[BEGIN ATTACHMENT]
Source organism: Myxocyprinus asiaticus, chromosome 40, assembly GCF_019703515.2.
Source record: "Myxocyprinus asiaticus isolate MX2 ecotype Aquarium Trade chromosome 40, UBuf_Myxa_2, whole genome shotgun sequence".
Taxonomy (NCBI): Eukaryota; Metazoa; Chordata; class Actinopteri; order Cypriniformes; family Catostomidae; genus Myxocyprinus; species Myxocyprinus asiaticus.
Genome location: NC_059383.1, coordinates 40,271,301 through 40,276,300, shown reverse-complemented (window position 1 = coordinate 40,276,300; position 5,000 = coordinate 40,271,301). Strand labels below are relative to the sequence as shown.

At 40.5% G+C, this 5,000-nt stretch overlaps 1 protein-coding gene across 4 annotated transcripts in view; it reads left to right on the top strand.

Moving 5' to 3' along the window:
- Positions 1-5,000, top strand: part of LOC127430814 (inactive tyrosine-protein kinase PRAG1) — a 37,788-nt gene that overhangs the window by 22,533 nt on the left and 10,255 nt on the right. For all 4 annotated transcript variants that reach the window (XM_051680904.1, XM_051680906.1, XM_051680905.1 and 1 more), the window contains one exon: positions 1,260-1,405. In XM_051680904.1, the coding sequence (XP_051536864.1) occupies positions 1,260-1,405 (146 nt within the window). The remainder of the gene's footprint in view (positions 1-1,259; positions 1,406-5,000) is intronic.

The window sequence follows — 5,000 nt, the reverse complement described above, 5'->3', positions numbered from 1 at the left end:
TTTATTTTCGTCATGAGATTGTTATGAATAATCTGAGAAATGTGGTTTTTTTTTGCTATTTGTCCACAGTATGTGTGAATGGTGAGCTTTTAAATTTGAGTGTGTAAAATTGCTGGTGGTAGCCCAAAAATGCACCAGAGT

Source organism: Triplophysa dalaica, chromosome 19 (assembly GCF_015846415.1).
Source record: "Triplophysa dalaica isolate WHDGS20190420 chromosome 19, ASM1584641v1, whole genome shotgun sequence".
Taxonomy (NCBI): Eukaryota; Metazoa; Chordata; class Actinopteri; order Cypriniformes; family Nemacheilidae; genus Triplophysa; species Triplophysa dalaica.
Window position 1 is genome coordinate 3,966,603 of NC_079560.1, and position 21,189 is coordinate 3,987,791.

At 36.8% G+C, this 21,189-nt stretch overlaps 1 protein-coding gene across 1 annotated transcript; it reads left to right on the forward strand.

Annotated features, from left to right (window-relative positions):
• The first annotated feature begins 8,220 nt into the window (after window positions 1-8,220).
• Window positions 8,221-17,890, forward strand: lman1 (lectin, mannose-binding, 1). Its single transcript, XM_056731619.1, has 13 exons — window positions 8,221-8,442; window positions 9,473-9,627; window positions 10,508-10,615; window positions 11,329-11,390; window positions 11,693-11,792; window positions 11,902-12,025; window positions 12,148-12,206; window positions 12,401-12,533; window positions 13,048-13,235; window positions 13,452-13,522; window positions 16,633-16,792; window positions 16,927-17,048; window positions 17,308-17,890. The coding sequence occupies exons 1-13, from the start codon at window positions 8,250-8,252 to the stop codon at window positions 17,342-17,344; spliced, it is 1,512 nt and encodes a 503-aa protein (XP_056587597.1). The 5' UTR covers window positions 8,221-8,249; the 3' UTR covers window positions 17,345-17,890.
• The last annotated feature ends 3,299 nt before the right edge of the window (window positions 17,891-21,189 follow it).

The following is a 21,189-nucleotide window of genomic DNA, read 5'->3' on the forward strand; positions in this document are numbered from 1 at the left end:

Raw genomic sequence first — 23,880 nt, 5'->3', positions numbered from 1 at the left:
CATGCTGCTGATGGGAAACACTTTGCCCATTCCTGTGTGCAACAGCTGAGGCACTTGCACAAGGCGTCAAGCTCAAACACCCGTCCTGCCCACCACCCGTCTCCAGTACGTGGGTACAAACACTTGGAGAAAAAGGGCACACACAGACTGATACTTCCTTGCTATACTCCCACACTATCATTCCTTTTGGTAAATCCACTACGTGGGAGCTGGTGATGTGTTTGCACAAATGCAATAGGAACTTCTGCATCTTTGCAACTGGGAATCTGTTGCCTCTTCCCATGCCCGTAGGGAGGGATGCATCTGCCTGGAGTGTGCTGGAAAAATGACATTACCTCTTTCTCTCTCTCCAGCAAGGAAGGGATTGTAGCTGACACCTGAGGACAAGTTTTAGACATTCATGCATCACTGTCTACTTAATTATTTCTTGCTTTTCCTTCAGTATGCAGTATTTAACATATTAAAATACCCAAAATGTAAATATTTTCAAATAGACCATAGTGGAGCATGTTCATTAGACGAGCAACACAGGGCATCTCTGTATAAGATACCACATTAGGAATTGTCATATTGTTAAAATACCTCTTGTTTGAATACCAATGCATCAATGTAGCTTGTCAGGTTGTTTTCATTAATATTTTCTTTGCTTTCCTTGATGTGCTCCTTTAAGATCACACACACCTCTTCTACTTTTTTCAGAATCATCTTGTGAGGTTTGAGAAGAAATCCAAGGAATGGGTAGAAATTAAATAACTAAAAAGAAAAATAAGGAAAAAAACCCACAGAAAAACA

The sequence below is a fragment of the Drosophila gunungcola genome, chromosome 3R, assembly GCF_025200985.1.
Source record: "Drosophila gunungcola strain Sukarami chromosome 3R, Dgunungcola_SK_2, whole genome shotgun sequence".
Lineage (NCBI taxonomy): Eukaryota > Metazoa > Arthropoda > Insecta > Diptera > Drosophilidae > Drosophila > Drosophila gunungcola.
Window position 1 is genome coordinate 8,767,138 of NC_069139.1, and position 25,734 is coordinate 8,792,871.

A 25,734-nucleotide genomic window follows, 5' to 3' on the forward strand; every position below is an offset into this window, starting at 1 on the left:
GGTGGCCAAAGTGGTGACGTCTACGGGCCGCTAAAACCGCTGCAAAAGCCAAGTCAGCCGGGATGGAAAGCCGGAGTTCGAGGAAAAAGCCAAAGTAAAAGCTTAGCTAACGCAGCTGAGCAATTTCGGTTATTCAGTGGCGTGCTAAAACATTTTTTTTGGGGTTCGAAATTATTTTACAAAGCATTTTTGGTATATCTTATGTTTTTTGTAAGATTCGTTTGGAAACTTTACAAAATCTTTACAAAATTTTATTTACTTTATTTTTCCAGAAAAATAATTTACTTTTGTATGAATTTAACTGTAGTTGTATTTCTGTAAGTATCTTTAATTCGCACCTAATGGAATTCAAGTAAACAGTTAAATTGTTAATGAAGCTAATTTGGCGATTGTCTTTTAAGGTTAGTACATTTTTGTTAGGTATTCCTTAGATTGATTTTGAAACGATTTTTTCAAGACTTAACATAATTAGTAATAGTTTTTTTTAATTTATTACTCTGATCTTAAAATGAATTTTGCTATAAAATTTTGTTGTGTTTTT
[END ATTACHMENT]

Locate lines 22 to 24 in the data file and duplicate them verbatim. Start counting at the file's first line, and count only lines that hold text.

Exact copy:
The sequence below is a fragment of the Drosophila gunungcola genome, chromosome 3R, assembly GCF_025200985.1.
Source record: "Drosophila gunungcola strain Sukarami chromosome 3R, Dgunungcola_SK_2, whole genome shotgun sequence".
Lineage (NCBI taxonomy): Eukaryota > Metazoa > Arthropoda > Insecta > Diptera > Drosophilidae > Drosophila > Drosophila gunungcola.